Catch Colors of Jazz when host Bonnie welcomes Clarinetist-Saxophonist Anat Cohen to celebrate the September 25th release of her new album Claroscuro. Named Jazz Journalist Association's 2012 Multi-Reeds Player and Clarinetist of the Year, the Anzic Recording Artist has the distinction of being honored with multiple JJA JAZZ AWARDS for six years running. On Claroscuro, Ms. Cohen is leading the band as front woman, playing the clarinet and bass clarinet as well as tenor and soprano saxophones. Get ready to enjoy the musical tones of "light and shade" with the sounds of "America, France, Brazil and South Africa played by kindred spirits from Israel, America, Brazil and Cuba". Tune in on Saturday at 4pm for a show that's sure to brighten your day.
JazzSet's original host has a new CD, Four MF's Playin Tunes, on Marsalis Music.The New York Times' Nate Chinen writes, "... the album is a knockout: hard nosed and hyperacute, tradition minded but modern, defined by the high-wire grace of [Branford's] working band," onstage in California, in Surround Sound on JazzSet.
FOLK ROCK, from Dylan, We Five, and the Byrds, as well as Steeleye Span, Coven, the First Edition, and Barry McGuire, right up to the Tao Seeger Band, the Dropkick Murphys, Spuyten Duyvil, and Bobtown-- with MANY more-- folk rock from its origins in the mid-sixties up through today!
Vocalist Whitney James studied musical theatre and opera before committing to jazz, and her theatrical background has served her well. Her acclaimed 2010 debut album, The Nature of Love, revealed a fully formed voice on a confident set of beloved standards. With host Jon Weber as accompanist, James brings her rich, full alto tone to tunes including “Tenderly” and “If You Could See Me Now.”
Singer/Songwriter Jaqui Naylor combines pop and jazz in what she calls “acoustic smashing”.
Thomas Hart Benton was one of the great Regionalist painters during the American Depression. He painted some of the greatest murals of the twentieth century and captured a unique sensibility of life in the Midwest and rural America on his canvases. Yet he was at times ornery, crude, dogmatic and virulently homophobic. He had personal lifetime fueds with artists like Alfred Stieglitz, Stuart Davis and his student Jackson Pollack. What are we to make of such an “anti-intellectual intellectual” artist?. Tune in tonight for some answers when Inquiry welcomes JUSTIN WOLFF, assistant professor of art history at the University of Maine. Professor Wolff discusses his revealing and dynamic new book THOMAS HART BENTON: A LIFE.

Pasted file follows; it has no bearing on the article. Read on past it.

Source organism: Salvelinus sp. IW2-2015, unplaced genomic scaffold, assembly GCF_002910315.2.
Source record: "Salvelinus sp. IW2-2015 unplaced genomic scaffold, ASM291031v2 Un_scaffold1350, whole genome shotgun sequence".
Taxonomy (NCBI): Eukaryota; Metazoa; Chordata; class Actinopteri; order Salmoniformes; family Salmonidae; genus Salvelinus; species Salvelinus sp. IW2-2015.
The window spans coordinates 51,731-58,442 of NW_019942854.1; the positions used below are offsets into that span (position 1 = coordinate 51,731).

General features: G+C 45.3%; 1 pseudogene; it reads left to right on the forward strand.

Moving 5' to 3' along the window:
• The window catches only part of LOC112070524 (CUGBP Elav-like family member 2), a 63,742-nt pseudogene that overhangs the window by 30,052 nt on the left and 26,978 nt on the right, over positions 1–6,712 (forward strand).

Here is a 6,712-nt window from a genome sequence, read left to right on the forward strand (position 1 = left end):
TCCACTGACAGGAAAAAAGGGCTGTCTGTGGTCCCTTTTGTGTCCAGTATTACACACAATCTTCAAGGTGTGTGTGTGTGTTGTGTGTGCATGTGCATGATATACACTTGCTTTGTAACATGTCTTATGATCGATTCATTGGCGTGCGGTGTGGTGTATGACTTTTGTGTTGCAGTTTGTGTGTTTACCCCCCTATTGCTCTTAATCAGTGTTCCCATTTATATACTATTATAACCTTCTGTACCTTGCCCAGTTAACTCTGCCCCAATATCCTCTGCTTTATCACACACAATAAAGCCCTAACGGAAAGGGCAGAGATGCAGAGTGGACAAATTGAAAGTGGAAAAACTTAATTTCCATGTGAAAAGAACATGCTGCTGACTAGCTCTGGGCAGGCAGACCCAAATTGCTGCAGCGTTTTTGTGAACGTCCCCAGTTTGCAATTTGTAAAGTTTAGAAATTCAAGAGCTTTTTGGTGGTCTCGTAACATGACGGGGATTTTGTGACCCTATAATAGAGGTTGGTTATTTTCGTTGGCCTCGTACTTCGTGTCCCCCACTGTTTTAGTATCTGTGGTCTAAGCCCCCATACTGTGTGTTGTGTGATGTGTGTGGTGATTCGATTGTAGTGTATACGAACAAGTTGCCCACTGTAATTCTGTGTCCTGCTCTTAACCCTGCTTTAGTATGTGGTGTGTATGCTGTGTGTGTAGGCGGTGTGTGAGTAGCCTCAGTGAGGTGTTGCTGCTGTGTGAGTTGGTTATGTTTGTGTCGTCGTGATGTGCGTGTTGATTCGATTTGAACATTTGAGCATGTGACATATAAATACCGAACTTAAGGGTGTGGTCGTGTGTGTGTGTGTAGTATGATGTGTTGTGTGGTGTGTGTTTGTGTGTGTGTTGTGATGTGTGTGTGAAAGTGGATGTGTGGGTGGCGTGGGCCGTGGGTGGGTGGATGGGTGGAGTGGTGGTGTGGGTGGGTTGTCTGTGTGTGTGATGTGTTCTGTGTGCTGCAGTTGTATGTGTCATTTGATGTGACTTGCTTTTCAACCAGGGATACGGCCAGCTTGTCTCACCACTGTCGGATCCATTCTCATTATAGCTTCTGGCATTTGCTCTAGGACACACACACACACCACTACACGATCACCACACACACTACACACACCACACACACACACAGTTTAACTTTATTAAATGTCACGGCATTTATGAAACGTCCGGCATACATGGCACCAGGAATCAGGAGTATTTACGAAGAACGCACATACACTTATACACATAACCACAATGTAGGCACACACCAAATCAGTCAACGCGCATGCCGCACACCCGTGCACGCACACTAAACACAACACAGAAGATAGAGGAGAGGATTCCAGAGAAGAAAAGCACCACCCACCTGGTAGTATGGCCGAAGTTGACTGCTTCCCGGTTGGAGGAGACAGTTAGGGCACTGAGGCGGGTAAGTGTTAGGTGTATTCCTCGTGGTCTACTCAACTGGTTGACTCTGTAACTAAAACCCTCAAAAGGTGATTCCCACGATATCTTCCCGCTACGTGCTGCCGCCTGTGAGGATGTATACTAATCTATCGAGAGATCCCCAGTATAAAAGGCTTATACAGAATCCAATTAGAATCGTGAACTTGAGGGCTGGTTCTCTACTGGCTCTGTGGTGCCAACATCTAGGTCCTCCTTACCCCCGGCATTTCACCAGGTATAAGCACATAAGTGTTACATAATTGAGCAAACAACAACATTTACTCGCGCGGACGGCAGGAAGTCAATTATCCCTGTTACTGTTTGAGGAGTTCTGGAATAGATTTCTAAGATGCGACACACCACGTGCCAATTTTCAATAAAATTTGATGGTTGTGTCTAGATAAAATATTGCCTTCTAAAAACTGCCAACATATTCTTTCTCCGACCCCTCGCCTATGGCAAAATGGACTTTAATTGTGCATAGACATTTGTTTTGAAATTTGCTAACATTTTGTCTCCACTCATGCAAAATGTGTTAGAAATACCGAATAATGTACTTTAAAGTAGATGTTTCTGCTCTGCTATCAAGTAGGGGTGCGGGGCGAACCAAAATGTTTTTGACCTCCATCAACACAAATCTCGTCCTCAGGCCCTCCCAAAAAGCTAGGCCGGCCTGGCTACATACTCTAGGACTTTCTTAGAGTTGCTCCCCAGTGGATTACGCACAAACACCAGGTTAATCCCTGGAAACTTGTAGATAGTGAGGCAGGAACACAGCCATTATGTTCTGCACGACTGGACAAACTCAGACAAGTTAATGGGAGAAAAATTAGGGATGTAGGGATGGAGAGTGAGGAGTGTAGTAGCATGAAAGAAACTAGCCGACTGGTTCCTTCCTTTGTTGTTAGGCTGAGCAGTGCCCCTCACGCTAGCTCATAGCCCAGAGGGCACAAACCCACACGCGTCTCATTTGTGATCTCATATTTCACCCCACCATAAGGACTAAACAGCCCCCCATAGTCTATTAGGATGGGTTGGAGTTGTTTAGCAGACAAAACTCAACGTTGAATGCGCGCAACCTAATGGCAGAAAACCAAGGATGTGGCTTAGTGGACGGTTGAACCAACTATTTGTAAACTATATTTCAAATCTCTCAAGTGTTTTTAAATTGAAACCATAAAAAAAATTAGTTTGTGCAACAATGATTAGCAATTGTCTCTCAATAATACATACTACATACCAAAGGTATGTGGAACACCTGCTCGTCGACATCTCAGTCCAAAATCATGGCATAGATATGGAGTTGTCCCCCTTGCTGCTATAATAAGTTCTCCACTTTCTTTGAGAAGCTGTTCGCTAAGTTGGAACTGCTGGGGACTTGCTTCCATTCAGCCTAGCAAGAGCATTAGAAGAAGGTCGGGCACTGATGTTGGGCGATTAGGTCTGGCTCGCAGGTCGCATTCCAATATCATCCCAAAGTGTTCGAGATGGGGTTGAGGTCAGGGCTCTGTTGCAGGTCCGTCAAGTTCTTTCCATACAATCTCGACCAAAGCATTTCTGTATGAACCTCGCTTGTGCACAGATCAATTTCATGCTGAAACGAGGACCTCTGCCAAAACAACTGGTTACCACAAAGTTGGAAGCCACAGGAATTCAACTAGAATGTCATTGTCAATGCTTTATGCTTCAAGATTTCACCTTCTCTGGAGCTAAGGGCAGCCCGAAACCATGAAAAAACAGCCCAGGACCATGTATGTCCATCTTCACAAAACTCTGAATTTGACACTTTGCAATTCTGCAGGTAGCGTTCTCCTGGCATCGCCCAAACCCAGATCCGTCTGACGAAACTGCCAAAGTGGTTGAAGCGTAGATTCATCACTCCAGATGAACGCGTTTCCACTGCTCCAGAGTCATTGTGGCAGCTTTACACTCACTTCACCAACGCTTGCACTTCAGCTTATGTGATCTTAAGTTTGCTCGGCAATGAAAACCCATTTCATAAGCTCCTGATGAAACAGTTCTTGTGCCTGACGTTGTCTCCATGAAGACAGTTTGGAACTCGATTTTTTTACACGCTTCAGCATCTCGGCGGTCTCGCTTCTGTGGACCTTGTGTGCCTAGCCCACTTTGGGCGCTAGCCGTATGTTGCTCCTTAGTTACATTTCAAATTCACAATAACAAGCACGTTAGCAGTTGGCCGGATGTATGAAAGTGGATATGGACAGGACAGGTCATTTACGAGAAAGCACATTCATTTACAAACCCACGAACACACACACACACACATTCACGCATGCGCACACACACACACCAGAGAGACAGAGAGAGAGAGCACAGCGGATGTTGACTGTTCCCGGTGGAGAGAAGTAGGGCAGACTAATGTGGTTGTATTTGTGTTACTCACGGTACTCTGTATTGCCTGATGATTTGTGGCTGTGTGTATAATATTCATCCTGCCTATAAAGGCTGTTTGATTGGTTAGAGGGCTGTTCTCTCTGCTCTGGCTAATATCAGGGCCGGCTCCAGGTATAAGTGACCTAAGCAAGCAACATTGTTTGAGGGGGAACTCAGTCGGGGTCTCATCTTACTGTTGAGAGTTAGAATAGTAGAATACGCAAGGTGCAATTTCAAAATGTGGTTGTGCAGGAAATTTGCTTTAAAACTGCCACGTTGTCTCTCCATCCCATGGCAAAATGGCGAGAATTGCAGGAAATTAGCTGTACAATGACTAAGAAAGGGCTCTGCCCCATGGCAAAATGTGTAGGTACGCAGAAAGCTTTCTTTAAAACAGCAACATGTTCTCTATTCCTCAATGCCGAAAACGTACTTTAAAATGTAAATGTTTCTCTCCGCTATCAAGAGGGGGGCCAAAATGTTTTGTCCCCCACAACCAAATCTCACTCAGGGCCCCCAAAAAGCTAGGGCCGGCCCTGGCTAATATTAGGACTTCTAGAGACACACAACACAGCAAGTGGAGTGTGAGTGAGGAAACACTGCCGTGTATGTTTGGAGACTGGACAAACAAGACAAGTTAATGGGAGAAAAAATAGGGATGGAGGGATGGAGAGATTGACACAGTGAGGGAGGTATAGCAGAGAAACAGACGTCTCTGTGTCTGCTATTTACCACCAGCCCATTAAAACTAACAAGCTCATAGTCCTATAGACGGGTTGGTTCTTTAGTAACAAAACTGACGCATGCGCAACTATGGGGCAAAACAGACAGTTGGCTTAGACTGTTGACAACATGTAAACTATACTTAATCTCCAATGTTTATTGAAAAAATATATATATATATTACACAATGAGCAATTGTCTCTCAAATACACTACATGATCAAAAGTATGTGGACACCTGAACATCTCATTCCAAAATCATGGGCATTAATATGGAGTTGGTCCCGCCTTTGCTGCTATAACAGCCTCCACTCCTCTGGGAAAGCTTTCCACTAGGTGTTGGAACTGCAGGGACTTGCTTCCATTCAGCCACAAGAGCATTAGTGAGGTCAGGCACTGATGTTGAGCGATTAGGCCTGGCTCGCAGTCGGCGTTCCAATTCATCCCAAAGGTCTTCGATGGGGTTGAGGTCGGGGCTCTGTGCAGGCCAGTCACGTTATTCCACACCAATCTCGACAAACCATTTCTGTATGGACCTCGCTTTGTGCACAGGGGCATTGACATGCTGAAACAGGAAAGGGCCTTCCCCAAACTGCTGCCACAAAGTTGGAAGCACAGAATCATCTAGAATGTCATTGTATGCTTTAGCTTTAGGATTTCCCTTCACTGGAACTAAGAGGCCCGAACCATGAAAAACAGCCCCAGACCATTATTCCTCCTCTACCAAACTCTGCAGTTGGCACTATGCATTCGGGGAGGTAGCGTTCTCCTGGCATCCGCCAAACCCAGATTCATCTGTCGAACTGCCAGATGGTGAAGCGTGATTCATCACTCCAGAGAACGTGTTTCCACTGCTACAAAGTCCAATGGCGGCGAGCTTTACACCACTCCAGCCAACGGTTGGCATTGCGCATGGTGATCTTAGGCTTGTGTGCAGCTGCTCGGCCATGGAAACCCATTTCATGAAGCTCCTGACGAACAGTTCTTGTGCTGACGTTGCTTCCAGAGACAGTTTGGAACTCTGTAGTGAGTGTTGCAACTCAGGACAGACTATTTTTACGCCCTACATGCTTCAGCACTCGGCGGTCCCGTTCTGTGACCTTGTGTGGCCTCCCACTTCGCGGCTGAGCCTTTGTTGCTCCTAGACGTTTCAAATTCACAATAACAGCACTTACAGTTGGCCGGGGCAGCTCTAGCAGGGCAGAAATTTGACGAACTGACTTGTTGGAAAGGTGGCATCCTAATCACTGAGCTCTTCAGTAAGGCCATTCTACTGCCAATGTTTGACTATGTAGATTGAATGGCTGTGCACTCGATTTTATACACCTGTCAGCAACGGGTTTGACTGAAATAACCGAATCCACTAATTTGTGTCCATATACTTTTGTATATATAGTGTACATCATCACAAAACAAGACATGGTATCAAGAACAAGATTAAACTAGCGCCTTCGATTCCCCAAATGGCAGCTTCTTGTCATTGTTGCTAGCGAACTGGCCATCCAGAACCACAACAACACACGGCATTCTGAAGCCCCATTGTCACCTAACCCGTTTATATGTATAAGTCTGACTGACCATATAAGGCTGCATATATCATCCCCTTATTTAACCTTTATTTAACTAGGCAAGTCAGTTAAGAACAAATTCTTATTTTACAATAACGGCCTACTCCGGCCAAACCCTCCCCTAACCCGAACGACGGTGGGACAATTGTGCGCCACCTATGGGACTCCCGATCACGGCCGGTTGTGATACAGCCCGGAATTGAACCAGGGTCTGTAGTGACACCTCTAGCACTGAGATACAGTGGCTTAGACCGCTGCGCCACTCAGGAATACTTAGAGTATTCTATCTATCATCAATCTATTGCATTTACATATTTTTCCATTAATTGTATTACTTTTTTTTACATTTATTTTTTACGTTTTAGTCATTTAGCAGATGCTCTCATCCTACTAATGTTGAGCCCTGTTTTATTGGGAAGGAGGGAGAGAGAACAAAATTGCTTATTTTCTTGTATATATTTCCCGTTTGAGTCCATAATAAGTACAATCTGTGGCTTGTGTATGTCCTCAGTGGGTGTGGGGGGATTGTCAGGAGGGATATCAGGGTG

Inquiry welcomes writer INGE AURERBACHER to talk about two of her books: FINDING DR.SCHATZ : THE DISCOVERY OF STREPTOMYCIN AND THE LIFE IT SAVED and I AM A STAR: CHILD OF THE HOLOCAUST. Inge Aurerbacher has led a singularly dramatic and inspiring life. As a child, she witnessed the horrors of the Kristallnacht and later was imprisoned in the Terezin Concentration Camp. There she contracted tuberculosis, which was to haunt her long after the camp was liberated and she moved to America. As an adult, Inge tracked down the man who developed streptomycin that later treated her tuberculosis, Dr. Schatz, and wrote a touching and unique dual autobiography with that legendary research scientist. Tune in tonight and listen to Inge’s amazing life story of survival against all odds and how she remained positive despite everything that happened to her.
One of pop music's great songwriter's passed away last week. Alongwith his partner, Burt Bacharach, they wrote many Top 40 hits including, "Do you Know the Way to San Jose" "Raindrops Keep Falling on My Head" and "I Say A Little Prayer." Join host Tom Shaker as he celebrates Hal David's life and music, with a soul twist, this Monday night, starting at 7pm!
McFerrin fills the stage at the Rose Theater with his composition for a rhythmically charged, internationally cast, 48-voice choir. This sprawling work evokes African chants, gospel energy, Motown soul, minimalism and jazz polyphony. The exhilarating performance also features a role for the Rose Theater audience. Wendell Pierce hosts.
Neither rain, nor sleet, nor snow can stop the US Postal Service, well almost. With a $5.2 billion dollar loss last quarter, the US Postal Service has nearly exhausted its credit line with the Federal government. And it defaulted on a $5.5 billion payment two weeks ago, with another $5.6 billion dollar payment due at the end of this month that they won't be able to meet. Why? Many argue that big Government unions have enriched themselves at the expense of American taxpayers. Tune in this Sunday evening at 10:30 when Al is joined by Mallory Factor, professor of International Politics and American Government at the Citadel. In his new book,Shadowbosses he points to the massive growth of public unions and how they are jeopardizing the fiscal health of the United States.
Amazon will donate 0.5% of the price of your eligible AmazonSmile purchases to WICN whenever you shop on AmazonSmile!
Click HERE to shop now.
Underwriter of the Week
Worcester County's leader in news media, whether it's in print, online, or on a mobile device, the Telegram & Gazette is an indispensable resource for the Central Massachusetts community.